Google has just taken an extra step to protect Gmail users from eBay and PayPal phishing attempts by implementing technology called DomainKeys. With the technology, email messages sent by phishers attempting to trick unsuspecting people into giving out an eBay or PayPal password are completely blocked. In the past, Gmail has done its best to put a red label at the top of messages that it suspected were phishing attempts, which was really helpful, but there’s really no need to ever receive these messages at all.
We mentioned DomainKeys the technology behind this, and it is also the same technology that Yahoo uses to protect their mail users from phishing attempts. A quick look at the DomainKeys entry on Wikipedia found that the technology was actually designed by Mark Delany of Yahoo. It’s covered under a patent assigned to Yahoo, but it’s released under a dual license scheme as well which makes it possible for Gmail to use.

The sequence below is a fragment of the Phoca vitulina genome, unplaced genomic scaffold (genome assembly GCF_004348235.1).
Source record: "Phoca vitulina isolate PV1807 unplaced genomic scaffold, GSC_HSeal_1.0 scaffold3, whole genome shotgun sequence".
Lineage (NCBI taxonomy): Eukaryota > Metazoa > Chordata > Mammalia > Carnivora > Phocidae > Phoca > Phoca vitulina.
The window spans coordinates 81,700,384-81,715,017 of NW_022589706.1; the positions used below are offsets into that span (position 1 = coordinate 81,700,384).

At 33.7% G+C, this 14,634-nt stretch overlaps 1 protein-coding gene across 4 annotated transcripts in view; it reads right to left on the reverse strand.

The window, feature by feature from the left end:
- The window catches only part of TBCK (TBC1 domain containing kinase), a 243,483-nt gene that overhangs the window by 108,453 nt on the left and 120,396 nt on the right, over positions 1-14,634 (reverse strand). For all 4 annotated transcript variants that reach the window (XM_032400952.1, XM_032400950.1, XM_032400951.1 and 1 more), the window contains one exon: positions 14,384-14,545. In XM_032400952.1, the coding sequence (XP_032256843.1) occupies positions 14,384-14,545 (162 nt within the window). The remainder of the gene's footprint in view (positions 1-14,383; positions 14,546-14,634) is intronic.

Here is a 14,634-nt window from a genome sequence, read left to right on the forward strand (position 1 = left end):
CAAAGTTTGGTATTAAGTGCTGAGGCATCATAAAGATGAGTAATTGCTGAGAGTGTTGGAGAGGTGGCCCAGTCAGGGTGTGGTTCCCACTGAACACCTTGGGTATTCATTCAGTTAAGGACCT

Here’s how it works. DomainKeys is essentially an email authentication system and it verifies the good senders (eBay and PayPal). If the sender can’t be verified, the message won’t be delivered to a Gmail user’s inbox. Ebay and PayPal have put in work to make this effective as well, by ensuring that all of their email messages that are sent out are signed with DomainKeys and DKIM (DomainKeys Identified Mail). This move really helps fight phishing and should mean that you won’t have to worry about giving out your PayPal or eBay password to someone out there that intends to empty out your account.